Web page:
Video Length: 6 minutes and 40 seconds
From fishing vessels to water taxis, tugboats to police craft, small non-pleasure vessels are a common sight on Canada’s waters. But accidents can happen at any time – and to anyone. As the operator of a small non-pleasure vessel, it’s your responsibility to make sure your vessel operates safely and is properly equipped for emergencies.
“Well it’s the thirtieth of July in Otter Creek, Terrington Basin in Lake Melville, Labrador. It must be twenty eight degrees here now. Everyone is sweating a bit but if you fell in the water, you’d know there’s a difference. The water here has warmed up quite a bit because it’s summer time but it doesn’t take very long. In fact, you’ll probably gasp.”
“When the cold water hits your chest you will hyperventilate. Your blood pressure goes way up. If you’re elderly that can be fatal. If you’re under water when you take that gasp reflex your lungs fill with water. You have no buoyancy unless you have some buoyancy from flotation devices. You will probably not surface.”
“The thing that we try to tell our people is to be safe out there on the water and we have a lifejacket loaning program here in Nain. We also have some children’s lifejackets that they can borrow. The closest place to get a life jacket is about three hundred miles from here; the closest store where you can buy a lifejacket.”
‘Today, in about an hour’s time we’ll be top high tide and I know, for the next hour or two, then conditions will be normal. But, as the tide falls, between the islands and stuff there’ll be some pretty strong currents. It’s also good for predicting fuel as well. It certainly saves on fuel depending where you are and it’s harder on fuel depending on the tide rising or falling. So it’s all part of your trip plans regardless of if I’m doing patrols or if I’m on personal time. I try to watch the tides the best I can.”
It doesn’t matter if it’s winter or summer – hypothermia is a serious danger for anybody working on the water. If you operate a vessel in water colder than 15 degrees Celsius, you’re required to have procedures in place or equipment to protect everybody on board from hypothermia and cold shock resulting from immersion in the water.
“The last thing that I want my clients to do is worry about safety, I want them to worry about catching a fish and just make them feel comfortable that this boat is up to snuff, so to speak, and just give them a calming sense that they’re in good hands.”
So what procedures can you put in place? First, you’re required to hold safety briefings with passengers before any voyage begins – similar to those given on an aircraft. Show them how to use any safety equipment and tell them how to react during an emergency, including what to do if they fall overboard.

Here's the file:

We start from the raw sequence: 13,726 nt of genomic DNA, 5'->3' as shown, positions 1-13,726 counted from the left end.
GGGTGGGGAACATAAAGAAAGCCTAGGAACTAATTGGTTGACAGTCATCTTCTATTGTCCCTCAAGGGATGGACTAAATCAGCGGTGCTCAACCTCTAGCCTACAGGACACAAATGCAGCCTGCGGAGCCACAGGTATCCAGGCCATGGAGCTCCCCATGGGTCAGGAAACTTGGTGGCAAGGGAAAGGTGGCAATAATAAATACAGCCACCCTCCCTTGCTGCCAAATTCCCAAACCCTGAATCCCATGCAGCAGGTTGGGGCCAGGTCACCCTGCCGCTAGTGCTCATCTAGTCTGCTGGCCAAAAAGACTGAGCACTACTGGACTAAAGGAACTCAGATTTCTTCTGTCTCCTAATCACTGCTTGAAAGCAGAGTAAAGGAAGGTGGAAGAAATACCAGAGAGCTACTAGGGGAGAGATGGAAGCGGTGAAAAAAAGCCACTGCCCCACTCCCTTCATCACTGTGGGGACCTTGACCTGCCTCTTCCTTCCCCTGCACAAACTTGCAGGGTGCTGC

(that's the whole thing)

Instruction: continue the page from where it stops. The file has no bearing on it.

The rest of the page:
You also need to brief your own crew on all safety procedures to make sure everybody knows their role during an emergency. Lifejackets and personal floatation devices are essential, of course. But remember, a P-F-D only works if you’re actually wearing it. Because cold-water exposure can cause swimming failure within minutes, you might not have time to put it on once you’re in the water.
Workboat crews should also consider wearing floatation suits and other specialized equipment. If someone falls overboard, it’s critical to get them out of the water as quickly as possible. Installing equipment like a reboarding ladder, helps get a person out of the water without putting others at risk. Once the person is back on board, you’ll need to keep them warm. Blankets should always be on hand and, if possible, wrapped so they keep dry until needed.
“The water is quite cold here, this time of the year, and hypothermia would set in pretty quickly. If you’re not wearing a life jacket or PFD you can seize up pretty quick.”
“If you’re wearing an immersion suit you won’t get cold shock. If you’re wearing floater coveralls or a floater coat they will stave off hypothermia but they will not really eliminate cold shock. You do get wet wearing those but they will provide you with buoyancy and they will give you some insulation. If you stay dry you do not get cold shock and that’s the biggest killer.
“Owners of small vessels have an obligation to ensure compliance, which is outlined in the Canada Shipping Act, 2001. One of the tools by which they can meet that obligation is the Small Vessel Compliance Program.”
To help operators better understand their legal responsibilities, Transport Canada has developed the Small Vessel Compliance Program. It includes an easy-to-use checklist to help you make sure your vessel is meeting its safety requirements.
“It’s a guide for boat owners or authorized representatives, so it helps owners a lot with complying with the Transport Canada regulations.”
Small vessel operators enrolled in the program are given a blue decal to display on their vessel, indicating their commitment to safety.
“You can’t get enough information when you’re out on these things in the conditions that we find ourselves in sometimes. So I really am sold on what the Blue Decal is all about and I will continue to try to sell it to other people. I wish there were more people that had it out here.”
“Fishing is my passion in life but the thing that supersedes fishing is making sure that my guests are safe and comfortable. It’s my vessel, my business, and my responsibility.
For more information about the Small Vessel Compliance Program – or about treating hypothermia and cold shock – visit the Transport Canada Marine Safety website.
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